U.S. President Donald Trump has asked Congress to examine whether the Obama administration abused its "investigative powers" during the 2016 campaign, the White House said on March 5.
The statement came a day after Trump accused his predecessor, Barack Obama, of wiretapping his New York office during the election campaign, without offering evidence.
An Obama spokesman denied the claim as "simply false."
The director of national intelligence at the time of the election denied there was any wiretapping of the Trump campaign.
"There was no such wiretap activity mounted against the president, the president-elect at the time, or as a candidate, or against his campaign," the former director of national intelligence, James Clapper, said in a March 5 interview with NBC.
He said that as intelligence director he would have known about any "court order on something like this. Absolutely, I can deny it."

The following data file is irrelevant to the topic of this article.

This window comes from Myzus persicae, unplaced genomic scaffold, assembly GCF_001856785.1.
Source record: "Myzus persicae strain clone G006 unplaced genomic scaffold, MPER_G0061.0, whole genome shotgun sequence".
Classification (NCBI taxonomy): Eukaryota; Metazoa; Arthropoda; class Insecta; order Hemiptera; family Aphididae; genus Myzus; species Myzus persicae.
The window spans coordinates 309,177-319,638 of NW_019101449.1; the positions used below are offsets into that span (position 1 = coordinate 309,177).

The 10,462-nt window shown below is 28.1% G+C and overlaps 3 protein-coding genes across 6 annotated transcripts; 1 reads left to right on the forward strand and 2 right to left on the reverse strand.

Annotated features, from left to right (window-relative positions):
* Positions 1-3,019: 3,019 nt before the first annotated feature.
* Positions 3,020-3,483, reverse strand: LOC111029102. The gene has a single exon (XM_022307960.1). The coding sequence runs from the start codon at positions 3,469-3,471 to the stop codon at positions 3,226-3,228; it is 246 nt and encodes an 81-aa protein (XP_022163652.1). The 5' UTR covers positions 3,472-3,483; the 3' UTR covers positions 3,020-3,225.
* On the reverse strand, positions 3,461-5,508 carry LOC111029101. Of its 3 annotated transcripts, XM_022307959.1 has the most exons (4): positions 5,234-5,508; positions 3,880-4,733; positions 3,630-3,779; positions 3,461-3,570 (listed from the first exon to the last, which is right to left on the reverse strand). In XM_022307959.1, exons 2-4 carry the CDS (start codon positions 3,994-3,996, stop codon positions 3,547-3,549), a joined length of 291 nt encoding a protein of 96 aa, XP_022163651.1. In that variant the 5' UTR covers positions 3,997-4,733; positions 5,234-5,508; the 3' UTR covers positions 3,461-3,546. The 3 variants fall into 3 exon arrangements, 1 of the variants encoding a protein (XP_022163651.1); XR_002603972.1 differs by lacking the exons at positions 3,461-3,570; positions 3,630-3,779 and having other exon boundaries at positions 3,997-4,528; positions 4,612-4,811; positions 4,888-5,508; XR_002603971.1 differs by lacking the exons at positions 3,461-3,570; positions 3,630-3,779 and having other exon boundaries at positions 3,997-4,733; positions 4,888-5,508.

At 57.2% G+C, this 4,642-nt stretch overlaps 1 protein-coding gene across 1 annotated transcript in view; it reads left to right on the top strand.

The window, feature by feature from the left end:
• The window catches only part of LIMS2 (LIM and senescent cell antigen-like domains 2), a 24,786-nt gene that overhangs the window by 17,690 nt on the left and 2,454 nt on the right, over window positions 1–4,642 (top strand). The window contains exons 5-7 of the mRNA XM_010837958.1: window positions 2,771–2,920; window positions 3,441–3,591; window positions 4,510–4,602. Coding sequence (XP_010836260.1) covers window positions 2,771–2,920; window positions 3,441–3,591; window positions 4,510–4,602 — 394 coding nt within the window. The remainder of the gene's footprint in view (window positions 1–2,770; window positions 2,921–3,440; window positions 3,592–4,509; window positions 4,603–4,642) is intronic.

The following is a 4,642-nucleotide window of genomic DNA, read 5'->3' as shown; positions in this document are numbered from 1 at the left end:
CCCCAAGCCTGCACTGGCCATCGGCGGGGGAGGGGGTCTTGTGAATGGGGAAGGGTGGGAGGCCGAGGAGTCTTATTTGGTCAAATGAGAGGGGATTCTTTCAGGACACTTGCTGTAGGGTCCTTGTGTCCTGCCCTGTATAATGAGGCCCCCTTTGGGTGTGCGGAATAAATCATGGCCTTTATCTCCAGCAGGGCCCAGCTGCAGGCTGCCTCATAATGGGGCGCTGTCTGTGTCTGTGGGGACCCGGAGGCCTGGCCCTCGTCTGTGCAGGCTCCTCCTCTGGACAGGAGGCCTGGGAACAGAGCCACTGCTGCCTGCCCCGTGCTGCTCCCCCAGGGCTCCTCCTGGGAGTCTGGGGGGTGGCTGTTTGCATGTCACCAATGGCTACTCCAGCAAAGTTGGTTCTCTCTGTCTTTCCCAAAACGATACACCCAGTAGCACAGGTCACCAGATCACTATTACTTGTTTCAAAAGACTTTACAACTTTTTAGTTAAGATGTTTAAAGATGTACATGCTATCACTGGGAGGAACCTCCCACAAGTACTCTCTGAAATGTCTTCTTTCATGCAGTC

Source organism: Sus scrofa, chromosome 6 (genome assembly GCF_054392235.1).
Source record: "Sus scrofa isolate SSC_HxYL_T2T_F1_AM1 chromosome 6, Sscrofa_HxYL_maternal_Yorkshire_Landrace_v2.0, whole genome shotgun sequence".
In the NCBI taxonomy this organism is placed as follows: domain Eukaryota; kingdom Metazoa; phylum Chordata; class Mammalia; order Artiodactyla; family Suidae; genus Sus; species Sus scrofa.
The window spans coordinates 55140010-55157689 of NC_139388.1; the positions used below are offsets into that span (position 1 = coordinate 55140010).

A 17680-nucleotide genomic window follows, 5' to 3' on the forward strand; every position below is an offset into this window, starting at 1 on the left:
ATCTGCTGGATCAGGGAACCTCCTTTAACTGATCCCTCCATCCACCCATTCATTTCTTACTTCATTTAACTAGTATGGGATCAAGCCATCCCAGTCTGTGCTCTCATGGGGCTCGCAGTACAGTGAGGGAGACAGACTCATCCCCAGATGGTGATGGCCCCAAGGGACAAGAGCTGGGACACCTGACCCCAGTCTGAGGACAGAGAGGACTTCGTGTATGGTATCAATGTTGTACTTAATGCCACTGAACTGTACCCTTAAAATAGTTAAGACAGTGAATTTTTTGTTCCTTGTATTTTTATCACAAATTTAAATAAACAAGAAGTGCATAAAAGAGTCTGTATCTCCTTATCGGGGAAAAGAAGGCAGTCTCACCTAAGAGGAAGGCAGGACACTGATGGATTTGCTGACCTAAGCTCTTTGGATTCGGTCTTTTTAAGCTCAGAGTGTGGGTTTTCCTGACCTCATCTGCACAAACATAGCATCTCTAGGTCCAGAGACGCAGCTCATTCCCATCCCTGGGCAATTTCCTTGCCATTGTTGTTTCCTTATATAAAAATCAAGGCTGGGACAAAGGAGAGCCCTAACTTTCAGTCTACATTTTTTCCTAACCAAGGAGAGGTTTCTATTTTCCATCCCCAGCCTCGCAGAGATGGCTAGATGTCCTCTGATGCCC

But he said he can't speak for "other authorized entities in the government or a state or local entity."
In his statement, White House Press Secretary Sean Spicer referred to unspecified reports of "potentially politically motivated investigations immediately ahead of the 2016 election" as "very troubling."
"President Donald J. Trump is requesting that as part of their investigation into Russian activity, the congressional intelligence committees exercise their oversight authority to determine whether executive branch investigative powers were abused in 2016," Spicer said.
"Neither the White House nor the president will comment further until such oversight is conducted,” Spicer added.